Does the US fights fire with fire?
The debates on democratic backsliding under the Trump administration in the US is a widely discussed in media and academia. Since President Trump took the office, undemocratic applications and rhetoric is in news and Twitter almost every day. However, in the case of hostage diplomacy, can we actually talk about undemocratic practices to the extent that fighting with fire with fire? There is a reason why hostage diplomacy is -so far- practiced by authoritarian states. Due to the low cost of suppression and weak rule of law, authoritarian states deal with less constraints in their practices. In the case of democracies, such undemocratic practices like hostage diplomacy comes with a price to the incumbent.
However, two days after the killing of Qasem Soleimani, reports of American-Iranians and Iranians detention in the Canadian border were arrived which was declined by the US Customs and Border Protection initially. And a year ago, Marzieh Hashemi, an American newscaster working for Iranian governments state TV was detained for 10 days as a witness for an unspecified criminal investigation. Both instances received opposition voices in the US and Iran. These detentions maybe a mere application under security concerns, or rather a demonstration of increasing Xenophobia. Or arguably, may be the indicator of a version of hostage diplomacy adoptable to varying degrees of democracies for the purpose of intimidation of the target state. Obviously, it is too soon to argue that the latter is the case and the US is fighting fire with their own fire -the future may hold light on this possible discussion.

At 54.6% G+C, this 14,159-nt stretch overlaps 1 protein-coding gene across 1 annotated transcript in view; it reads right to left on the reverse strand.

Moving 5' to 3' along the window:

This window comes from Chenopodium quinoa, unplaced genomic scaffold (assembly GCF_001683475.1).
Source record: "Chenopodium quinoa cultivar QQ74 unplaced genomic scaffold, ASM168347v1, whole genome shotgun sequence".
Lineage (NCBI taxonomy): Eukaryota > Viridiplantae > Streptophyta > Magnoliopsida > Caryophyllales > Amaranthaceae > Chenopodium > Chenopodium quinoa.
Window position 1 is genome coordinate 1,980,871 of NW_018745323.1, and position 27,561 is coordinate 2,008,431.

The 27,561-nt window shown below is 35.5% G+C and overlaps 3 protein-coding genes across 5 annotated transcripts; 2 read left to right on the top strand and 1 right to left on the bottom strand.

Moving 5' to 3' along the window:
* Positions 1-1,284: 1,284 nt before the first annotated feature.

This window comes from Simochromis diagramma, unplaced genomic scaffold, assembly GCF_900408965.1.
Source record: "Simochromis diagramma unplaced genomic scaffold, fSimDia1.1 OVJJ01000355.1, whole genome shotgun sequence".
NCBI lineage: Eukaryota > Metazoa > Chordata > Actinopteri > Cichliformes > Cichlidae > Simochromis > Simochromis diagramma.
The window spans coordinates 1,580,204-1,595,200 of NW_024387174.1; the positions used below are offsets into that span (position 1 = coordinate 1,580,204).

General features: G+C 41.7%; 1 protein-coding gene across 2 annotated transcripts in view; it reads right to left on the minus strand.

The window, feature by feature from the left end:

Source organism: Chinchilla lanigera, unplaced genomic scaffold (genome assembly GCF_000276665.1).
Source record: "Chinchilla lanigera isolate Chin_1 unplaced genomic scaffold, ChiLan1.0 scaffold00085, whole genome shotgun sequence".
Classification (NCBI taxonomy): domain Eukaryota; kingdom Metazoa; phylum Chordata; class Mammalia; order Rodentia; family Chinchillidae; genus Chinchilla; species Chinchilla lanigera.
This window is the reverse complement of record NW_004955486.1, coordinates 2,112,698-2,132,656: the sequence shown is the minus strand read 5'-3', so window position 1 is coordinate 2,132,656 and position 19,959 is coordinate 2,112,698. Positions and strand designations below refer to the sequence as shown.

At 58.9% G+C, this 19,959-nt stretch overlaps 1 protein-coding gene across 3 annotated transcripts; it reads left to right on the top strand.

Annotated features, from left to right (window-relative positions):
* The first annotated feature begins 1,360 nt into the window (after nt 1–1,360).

Hostage diplomacy is conceptualized by me and my dear friend Işık Aksoy in a co-authored article last semester. I -again- thank her for her invaluable partnership.
 ‘’ Pompeo says U.S. citizen detained in Iran since 2018 released on medical furlough’’, The Reuters, March 19, 2020. https://www.reuters.com/article/us-usa-iran-white/pompeo-says-u-s-citizen-detained-in-iran-since-2018-released-on-medical-furlough-idUSKBN2162UZ
 Rezaian, Jason. ‘’ Iran’s Hostage Factory’’, the Washington Post, November 4, 2019. https://www.washingtonpost.com/opinions/2019/11/04/irans-hostage-factory/?arc404=true
 ‘’Iran’s admission of guilt over plane crash sparks unrest in Tehran’’, the Guardian, accessed in 28th April 2020, https://www.theguardian.com/world/2020/jan/11/iran-plane-crash-admission-sparks-unrest-in-tehran
 ‘’Iran leader refuses US help; cites coronavirus conspiracy theory’’, Al Jazeera, accessed in 28th April 2020,
 Gamboa, Laura. “Opposition at the Margins: Strategies against the Erosion of Democracy in Colombia and Venezuela.” Comparative Politics 49, no. 4 (July 2017): 457-477.
‘’ Border stops for people of Iranian descent spark outrage’’ , Politico, accessed in 28th April 2020, https://www.politico.com/news/2020/01/05/reports-detaining-iranian-descent-backlash-094415?nname=playbook&nid=0000014f-1646-d88f-a1cf-5f46b7bd0000&nrid=0000016e-c680-d60d-ad7e-cece56620000&nlid=630318
 ‘’US releases American journalist working for Iranian state TV after uproar’’, The Guardian, accessed in 28th April 2020, https://www.theguardian.com/world/2019/jan/23/marzieh-hashemi-iran-us-arrest-journalist